Both Nisbet and Nock find this sad state of affairs very human, but also very counter to the American tradition of strong societies that take care of alcoholism, crime, homelessness, and mental illness. In its expanded role, the State becomes a kind of Nanny, a mothering hen. Further, as the State grows, it reshapes the rules of society, giving itself the advantage in all conflicts with parts (or wholes) of the population. As Nock understood it in the 1930s, and Nisbet in the 1960s, the State desired—whether it openly admitted this or not—to assume all power over society and thus render society—and its myriads of conflicting authorities (in and through which the human person found freedom)—obsolete in the long run. Indeed, the State wanted to take the place of the Church as the only glue that holds all together. This was just as true, both Nock and Nisbet feared, in collectivist societies, whether they called themselves republican, fascist, or communist.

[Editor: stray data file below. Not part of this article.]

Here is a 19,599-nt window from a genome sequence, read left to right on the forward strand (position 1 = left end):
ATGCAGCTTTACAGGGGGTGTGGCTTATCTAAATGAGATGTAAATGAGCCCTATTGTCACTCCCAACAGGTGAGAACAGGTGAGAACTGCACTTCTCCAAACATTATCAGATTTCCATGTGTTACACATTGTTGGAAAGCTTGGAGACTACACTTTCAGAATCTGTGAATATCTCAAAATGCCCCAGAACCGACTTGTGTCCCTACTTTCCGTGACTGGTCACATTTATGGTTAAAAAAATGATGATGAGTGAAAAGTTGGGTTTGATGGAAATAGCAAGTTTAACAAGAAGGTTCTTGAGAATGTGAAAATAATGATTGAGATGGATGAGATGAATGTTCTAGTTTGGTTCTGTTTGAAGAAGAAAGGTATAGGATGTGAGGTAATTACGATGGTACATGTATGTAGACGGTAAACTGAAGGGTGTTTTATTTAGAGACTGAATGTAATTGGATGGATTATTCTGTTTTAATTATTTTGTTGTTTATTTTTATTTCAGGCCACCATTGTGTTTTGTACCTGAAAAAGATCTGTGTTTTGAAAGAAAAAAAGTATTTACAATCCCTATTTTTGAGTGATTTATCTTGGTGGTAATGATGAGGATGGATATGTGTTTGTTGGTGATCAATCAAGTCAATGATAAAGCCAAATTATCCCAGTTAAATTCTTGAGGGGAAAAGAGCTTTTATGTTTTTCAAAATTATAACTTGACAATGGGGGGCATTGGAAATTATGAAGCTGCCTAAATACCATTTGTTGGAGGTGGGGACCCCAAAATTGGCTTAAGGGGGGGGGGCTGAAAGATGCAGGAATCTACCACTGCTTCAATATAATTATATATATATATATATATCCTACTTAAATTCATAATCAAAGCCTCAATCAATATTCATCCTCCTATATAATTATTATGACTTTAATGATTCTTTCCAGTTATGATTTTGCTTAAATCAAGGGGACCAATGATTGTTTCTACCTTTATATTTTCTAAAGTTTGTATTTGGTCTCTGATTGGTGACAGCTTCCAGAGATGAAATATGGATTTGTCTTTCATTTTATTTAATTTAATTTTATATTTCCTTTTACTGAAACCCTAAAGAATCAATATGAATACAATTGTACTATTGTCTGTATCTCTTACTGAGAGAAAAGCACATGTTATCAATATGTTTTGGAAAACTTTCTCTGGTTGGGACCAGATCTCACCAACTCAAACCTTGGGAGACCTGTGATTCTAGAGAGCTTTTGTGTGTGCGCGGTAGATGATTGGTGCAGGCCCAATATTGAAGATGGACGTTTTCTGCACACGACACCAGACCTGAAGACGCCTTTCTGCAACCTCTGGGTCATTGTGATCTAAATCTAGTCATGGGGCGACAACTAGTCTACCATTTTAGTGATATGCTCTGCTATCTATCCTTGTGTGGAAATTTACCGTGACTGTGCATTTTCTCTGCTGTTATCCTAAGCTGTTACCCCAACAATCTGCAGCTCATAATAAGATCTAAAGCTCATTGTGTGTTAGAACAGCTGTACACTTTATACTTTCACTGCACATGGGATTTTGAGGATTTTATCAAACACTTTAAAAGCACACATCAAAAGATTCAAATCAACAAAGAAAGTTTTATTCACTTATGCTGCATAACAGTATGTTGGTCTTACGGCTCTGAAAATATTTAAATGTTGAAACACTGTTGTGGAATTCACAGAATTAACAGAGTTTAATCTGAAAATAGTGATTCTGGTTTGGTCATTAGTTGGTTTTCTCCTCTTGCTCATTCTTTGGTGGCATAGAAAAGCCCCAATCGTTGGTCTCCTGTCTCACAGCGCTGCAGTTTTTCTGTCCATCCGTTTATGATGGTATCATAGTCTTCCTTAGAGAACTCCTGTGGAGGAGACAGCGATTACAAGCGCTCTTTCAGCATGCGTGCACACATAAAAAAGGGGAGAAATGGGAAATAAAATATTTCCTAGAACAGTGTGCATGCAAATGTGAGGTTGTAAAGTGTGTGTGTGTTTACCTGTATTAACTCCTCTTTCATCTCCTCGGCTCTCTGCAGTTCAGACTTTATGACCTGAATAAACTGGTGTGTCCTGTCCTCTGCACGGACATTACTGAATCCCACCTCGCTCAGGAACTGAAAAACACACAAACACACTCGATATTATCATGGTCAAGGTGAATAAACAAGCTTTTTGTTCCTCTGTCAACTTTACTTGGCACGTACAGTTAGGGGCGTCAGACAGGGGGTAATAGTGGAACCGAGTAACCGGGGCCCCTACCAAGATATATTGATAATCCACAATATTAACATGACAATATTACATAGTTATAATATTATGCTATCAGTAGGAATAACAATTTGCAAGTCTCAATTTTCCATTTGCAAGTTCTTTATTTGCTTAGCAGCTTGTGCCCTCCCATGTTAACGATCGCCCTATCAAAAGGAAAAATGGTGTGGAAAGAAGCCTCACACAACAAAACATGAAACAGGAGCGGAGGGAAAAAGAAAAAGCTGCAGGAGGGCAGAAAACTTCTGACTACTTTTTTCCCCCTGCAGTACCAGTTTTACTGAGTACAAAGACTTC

— Read on theimaginativeconservative.org/2020/09/nock-nisbet-society-state-bradley-birzer.html